Here's what I am saying:

1. I don't think that monument represents all of a Chatham. It's really quite a stretch to say that it does. Monuments often have a specific purpose and I believe the purpose of that one is to remember those who served and/or died in the Civil War. No evidence that you have provided disproves or invalidates that notion.

2. Clark was clearly a racist. However I think the quote you provided shows that he was concerned that the 14th was being twisted by some entities. And that such twisting of the precedent was not in accordance with its true meaning and was instead being used to undermine state courts. On what issues I have no idea.  As far as I can tell, history has shown him to be as wrong about the courts as he was about the topic of equality. Our state courts seem to be very much alive and well.

What Clark said way back then is perhaps not as relevant as you think it is. The monument means different things to different people. If I thought the purpose of the monument was to honor the Confederacy, I would also support moving it. But I am not convinced that is all there is to it. Indeed, I think it stands as a memorial not just to those who fought and died, but as a warning that civil war is a horrible thing and should never be repeated. That slavery is abhorrent and is part of our history. To our everlasting shame.

The monument means many things. It represents our history and has become part of history itself. It is an imperfect symbol, but maybe that's also approproate.

This is little but yet another wedge issue drummed up to make people angry at one another. And why?  Because it serves the people who have something to gain by pitting us against each other.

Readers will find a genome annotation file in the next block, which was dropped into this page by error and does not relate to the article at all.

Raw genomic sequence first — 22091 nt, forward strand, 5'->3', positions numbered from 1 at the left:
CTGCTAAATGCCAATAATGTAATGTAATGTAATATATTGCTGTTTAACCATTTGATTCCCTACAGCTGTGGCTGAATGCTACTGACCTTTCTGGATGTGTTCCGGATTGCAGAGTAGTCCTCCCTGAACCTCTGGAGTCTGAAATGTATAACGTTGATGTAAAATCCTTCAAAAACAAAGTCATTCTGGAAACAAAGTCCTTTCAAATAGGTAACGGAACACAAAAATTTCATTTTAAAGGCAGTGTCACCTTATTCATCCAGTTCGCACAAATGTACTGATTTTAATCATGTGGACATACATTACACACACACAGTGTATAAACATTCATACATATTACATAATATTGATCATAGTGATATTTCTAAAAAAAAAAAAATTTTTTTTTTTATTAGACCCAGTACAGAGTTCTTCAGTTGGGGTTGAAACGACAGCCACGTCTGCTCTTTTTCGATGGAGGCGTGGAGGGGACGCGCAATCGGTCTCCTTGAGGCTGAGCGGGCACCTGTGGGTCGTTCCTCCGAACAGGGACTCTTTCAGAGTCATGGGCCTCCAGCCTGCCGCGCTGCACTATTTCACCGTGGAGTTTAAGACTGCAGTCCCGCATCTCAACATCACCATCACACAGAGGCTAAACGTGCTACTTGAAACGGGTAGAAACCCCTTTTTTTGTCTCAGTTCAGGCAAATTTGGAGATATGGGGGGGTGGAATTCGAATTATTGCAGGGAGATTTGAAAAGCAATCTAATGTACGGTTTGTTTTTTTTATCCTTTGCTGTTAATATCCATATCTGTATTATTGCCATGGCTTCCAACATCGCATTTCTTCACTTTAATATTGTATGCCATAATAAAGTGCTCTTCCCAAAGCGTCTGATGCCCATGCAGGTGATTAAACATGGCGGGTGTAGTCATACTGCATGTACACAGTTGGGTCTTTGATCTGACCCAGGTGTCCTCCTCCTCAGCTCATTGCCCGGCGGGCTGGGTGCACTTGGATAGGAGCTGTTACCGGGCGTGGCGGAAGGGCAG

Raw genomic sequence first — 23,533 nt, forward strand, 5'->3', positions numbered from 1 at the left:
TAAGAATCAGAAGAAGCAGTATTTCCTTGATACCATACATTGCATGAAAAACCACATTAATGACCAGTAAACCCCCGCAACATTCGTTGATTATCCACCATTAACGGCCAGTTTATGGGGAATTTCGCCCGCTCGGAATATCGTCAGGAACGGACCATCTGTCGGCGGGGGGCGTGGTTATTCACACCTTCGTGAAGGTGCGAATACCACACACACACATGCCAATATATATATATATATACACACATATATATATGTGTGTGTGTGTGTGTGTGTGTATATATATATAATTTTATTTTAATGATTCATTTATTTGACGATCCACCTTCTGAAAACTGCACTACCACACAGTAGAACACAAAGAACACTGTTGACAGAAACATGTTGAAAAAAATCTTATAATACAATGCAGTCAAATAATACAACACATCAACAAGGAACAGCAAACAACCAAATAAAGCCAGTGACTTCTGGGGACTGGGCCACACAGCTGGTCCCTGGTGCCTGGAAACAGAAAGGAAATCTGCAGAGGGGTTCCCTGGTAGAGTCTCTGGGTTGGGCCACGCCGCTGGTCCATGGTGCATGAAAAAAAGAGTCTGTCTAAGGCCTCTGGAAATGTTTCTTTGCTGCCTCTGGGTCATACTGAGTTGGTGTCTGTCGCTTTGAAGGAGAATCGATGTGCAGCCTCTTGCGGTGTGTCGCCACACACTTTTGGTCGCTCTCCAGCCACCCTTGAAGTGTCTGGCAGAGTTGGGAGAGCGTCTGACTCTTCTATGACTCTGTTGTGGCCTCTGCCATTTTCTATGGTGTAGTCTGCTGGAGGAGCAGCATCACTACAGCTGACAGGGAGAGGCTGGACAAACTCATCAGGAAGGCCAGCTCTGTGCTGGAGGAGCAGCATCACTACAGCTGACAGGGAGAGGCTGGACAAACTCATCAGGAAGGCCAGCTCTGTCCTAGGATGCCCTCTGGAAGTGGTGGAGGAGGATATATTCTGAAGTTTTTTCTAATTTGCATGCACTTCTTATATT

Title: Re: To Those Demanding the Destruction of the Monument in Pittsboro
Post by: NC YIPPIE on August 20, 2017, 10:11:59 PM
1) The monument is not located in a park or cemetery, but rather in the center of the county & town of Pittsboro - indeed the geographic center of the entire state. What location in the county could actually be more prominent? Ask yourself that question. I think you are downplaying the symbolic nature of its location, also outside the courthouse.

2) Not only Clark was a racist - the UDC itself has published many racist articles and books both before and after this particular statue, including a longstanding support and justification of the KKK. Clark was not just 'concerned that the 14th was being twisted' in general, his concern was that it was being used to give equal rights to black citizens. This is the very common tactic during that time period - and sadly beyond - of using states rights as a code word for legal slavery. Are you still seemingly claiming his bringing up the 14th had nothing to do with race??

So what were the goals of the UDC, the primary supporters and funders of these statues? It went far beyond honoring the dead - it was part of their overall propaganda effort of pushing for a 'southern version' of textbooks and the delivering of "Lost Cause" speeches that tried to legitimize the beliefs of the confederacy. So, now, you said that "If I thought the purpose of the monument was to honor the Confederacy, I would also support moving it." Let's look at what the UDC has said in its own writings:

From the "Minutes of the ... annual convention of the United Daughters of the Confederacy : [serial] North Carolina Division" 1899: